I do not think it is the Reformed perspective on election that causes this problem. It is the persistent habit of reading redemptive history through an election that we are not privy to know. This practice often leads to Reformed speech that cannot exist apart from election. Election becomes the core soteriological block from which people can speak confessionally. The Westminster Confession, for instance, speaks almost exclusively from the perspective of election. And yet, this is a hidden election. I would suggest the Reformed world discuss this subject more, but the continuing flap over the Federal Vision is likely to keep that from happening.
Election in Romans 9
In contrast to the Lutheran articulation of single predestination, the Reformed tradition in every case supports "double predestination." The Lutheran position is very similar to the Reformed on election unto salvation. In fact, Cooper's language in support of single election will sound very familiar to many Reformed perspectives. The breaking point with the Lutheran view seems to be the reprobate being denied "saving grace." This is the key distinction between the views on the issue of those left to reprobation. The Lutheran view on the nature of the atonement makes the reprobate able to receive saving grace and reject it. The distinction is made. I will address with the atonement (chapter 2) in my next post.
When Cooper pronounces the position of "double predestination" to be unBiblical, the natural response from Reformed readers will be to turn to Romans 9. Cooper provides a decent exposition while acknowledging that something longer is probably needed — here's looking at you Lutheran seminary students. Reformed arguments hinging on Romans 9:22 are unlikely to be very persuasive. Especially in light of the Reformed Tradition's lack of interest in Romans 11:32.
While I too do not have the time to do a thorough response to Cooper's analysis of either reading, I will take the opportunity to compound the issue and state disagreement. In Election of the Lesser Son by David Wallace, Romans 9-11 is exposited as Pauline Midrash. Wallace argues that Paul sees the election of the "lesser son" as a means of providing redemption to the "older son." This argument has a stirring ability to tie together Paul's discourse on Jews and Gentiles across Romans. It helps explain how Romans 11:32 speaks to the Jew-Gentile distinction established in Romans 3:9.
My disagreement comes with Cooper's discussion of Pharaoh in Romans 9. While I certainly do not see Romans 9:22 as a definitive text on predestination to damnation, I also think Cooper sells the Lutheran position too high — his conclusion being, "Pharaoh's hardening is a result of his own sin rather than being predestined unto death" (24). Cooper argues this because of the alternating narrative of God hardening and Pharaoh hardening. There is certainly a relationship between God's activity and Pharaoh's activity. However, this is not a refutation of God's predestination. In fact, before Moses even enters Egypt, God takes all responsibility for hardening Pharoah's heart (Exo. 4:21). This is not the narrative of Cooper's argument. This is a direct communication from God that He was responsible for the hardening. The Reformed would say that this hardening works itself out through "liberty [and] contingency of second causes" (WCF III.I).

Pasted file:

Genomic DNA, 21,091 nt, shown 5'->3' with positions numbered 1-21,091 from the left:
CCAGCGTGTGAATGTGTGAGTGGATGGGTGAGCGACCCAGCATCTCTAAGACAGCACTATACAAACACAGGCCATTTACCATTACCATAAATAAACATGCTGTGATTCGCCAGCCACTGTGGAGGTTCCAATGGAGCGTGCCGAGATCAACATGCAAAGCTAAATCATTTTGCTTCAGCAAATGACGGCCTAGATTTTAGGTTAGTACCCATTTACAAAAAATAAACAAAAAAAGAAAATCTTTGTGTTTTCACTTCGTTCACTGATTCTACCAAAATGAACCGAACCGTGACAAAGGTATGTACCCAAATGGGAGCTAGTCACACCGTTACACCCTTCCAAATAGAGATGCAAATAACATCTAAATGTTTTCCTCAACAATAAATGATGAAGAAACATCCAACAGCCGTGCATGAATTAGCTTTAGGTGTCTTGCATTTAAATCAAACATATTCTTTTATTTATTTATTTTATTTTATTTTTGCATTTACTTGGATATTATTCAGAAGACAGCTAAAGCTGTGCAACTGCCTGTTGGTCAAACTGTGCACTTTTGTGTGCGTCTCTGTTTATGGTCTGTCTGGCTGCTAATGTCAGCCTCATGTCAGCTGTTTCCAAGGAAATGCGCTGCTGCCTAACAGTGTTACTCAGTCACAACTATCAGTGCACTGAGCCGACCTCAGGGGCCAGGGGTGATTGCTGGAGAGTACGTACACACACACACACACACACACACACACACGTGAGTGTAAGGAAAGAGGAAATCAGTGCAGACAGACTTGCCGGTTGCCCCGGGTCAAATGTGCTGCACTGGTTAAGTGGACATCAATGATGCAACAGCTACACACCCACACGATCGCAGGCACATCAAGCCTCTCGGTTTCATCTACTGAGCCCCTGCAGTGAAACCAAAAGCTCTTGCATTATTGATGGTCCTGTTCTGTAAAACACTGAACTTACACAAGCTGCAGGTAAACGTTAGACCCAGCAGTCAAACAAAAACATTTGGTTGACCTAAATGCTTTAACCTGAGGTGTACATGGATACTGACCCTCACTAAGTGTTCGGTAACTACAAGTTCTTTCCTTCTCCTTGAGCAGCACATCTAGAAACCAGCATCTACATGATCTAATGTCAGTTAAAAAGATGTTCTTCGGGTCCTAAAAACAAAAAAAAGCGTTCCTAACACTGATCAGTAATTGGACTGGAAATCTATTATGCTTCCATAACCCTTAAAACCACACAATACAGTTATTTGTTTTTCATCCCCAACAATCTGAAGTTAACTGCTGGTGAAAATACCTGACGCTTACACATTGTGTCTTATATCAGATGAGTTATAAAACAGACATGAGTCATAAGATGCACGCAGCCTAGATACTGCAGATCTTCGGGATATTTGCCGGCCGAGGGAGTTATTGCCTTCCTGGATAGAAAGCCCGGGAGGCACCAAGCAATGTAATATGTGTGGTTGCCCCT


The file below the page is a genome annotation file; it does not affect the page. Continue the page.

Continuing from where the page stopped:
Cooper says many correct things about Romans and the active contingency of Pharaoh. I think he undersells some Reformed perspectives on reprobation. A Reformed understanding reprobation can certainly entail "those who have been left in their own ways" (Canons of Dort). That this rejection is of man's own devices and detached from the efficacy of Christ's death is also taught in the Canons of Dort,
"That many who have been called through the gospel do not repent or believe in Christ but perish in unbelief is not because the sacrifice of Christ offered on the cross is deficient or insufficient, but because they themselves are at fault."
I agree with Cooper that there are real, substantial differences here between the two traditions. But I am not sold on the reasons for rejecting the Reformed position nor the accuracy of the differences. I am growing to see the extent of the atonement as the primary source of disagreement between the two groups. So I will touch on this in my next post.